Patient VTE Prophylaxis Uptake Following Nurse Education

Online training aims to make sure those hospitalized get treatment to prevent venous thromboembolism
Online training aims to make sure those hospitalized get treatment to prevent venous thromboembolism

HealthDay News — Online training for nurses has been found to increase hospital patients' use of venous thromboembolism (VTE) prophylaxis, according to a study published online August 16 in PLOS ONE.

Researchers evaluated data from 933 nurses at Johns Hopkins Hospital in Baltimore. The nurses received either a linear static education module with voiceover or an interactive learner-centric dynamic scenario-based education module.

After the online training, the number of patients who refused to take prescribed VTE prophylaxis dropped from 12.4 to 11.1%, the investigators found. There was no statistically significant difference between the module types.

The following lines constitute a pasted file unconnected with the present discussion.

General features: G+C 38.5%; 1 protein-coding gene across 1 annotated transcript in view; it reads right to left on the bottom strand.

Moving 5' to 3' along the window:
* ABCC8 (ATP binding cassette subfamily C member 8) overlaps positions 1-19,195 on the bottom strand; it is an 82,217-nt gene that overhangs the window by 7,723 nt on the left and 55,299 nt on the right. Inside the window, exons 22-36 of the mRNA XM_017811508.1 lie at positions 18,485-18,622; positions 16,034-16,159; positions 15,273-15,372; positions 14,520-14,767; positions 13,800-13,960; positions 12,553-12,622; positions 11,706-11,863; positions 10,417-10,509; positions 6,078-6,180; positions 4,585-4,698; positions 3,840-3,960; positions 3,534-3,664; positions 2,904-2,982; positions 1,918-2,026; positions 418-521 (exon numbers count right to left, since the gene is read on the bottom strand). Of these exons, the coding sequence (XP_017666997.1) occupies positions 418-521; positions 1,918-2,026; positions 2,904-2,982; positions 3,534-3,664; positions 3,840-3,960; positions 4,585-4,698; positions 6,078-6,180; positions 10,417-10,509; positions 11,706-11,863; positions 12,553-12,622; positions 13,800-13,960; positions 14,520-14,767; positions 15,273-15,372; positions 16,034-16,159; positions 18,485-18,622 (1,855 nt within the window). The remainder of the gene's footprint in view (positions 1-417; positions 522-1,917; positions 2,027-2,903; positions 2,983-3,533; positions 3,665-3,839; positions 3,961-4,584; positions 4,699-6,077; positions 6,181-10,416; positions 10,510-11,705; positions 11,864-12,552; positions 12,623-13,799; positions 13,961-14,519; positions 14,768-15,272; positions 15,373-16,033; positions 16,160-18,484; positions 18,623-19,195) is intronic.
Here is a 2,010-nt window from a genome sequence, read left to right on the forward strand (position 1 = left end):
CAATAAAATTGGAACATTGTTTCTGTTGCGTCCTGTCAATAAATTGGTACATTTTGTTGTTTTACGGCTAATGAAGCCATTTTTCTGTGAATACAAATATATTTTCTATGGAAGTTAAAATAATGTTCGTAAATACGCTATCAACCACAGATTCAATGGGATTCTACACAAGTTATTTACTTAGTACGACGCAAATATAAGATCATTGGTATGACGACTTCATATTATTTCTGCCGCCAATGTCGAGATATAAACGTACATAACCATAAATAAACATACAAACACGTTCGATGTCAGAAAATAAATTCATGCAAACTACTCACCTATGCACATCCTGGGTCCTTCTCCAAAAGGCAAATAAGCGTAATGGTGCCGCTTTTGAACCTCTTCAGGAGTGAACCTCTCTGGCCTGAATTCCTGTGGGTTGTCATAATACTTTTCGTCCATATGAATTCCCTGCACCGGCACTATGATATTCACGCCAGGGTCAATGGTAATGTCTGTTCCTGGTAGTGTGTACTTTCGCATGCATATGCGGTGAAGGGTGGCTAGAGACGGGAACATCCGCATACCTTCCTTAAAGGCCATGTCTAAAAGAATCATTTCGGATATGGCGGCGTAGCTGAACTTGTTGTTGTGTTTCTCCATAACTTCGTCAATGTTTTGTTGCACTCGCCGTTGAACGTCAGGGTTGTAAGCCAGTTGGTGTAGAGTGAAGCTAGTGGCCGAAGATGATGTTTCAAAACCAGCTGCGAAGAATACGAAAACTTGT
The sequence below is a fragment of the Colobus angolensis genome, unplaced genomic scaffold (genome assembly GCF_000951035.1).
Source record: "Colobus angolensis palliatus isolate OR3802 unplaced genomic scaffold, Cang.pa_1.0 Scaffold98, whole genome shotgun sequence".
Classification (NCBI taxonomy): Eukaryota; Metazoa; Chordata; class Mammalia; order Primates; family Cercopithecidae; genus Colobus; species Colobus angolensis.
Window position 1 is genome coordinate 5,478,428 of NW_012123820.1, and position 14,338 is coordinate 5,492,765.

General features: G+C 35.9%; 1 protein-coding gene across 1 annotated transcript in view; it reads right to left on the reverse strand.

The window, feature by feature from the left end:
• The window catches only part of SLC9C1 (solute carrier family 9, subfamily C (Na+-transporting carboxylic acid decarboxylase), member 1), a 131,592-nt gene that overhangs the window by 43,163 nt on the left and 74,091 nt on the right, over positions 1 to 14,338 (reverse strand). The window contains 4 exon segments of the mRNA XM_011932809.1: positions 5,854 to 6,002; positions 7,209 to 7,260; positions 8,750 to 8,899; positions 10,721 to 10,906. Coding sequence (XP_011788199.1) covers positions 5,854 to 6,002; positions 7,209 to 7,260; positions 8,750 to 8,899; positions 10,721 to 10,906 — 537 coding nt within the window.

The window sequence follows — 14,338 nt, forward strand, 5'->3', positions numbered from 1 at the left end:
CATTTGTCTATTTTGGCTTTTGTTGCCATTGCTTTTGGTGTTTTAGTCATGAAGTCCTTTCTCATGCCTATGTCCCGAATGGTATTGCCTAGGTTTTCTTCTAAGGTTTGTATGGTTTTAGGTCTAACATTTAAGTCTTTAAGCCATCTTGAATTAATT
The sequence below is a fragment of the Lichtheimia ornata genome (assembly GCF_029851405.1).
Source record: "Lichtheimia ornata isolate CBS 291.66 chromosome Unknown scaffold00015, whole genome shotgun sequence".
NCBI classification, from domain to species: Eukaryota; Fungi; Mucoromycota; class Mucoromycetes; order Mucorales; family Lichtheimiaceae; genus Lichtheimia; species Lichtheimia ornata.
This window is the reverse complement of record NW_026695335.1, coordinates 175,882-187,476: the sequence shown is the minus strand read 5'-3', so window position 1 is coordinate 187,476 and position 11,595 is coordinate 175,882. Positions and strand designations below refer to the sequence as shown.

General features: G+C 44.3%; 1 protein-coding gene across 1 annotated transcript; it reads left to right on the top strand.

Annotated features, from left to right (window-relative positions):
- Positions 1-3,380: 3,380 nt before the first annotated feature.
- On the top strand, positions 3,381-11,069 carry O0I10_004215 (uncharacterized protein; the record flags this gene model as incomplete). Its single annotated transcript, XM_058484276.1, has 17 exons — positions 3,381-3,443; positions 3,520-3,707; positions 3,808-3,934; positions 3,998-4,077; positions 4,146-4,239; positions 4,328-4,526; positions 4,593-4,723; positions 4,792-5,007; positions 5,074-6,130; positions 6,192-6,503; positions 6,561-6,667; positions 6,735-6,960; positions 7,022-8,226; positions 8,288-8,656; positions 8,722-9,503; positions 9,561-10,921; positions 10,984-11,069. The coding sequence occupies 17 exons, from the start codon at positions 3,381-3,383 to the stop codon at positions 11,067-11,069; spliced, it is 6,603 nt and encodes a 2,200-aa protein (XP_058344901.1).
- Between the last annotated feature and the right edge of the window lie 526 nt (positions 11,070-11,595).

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"We teach in hopes of improving patient care, but there's actually very little evidence that online professional education can have a measurable impact. Our results show that it does," senior author Elliott Haut, MD, PhD, vice chair of quality, safety, and service in the department of surgery at the Johns Hopkins University School of Medicine, said in a Hopkins news release.

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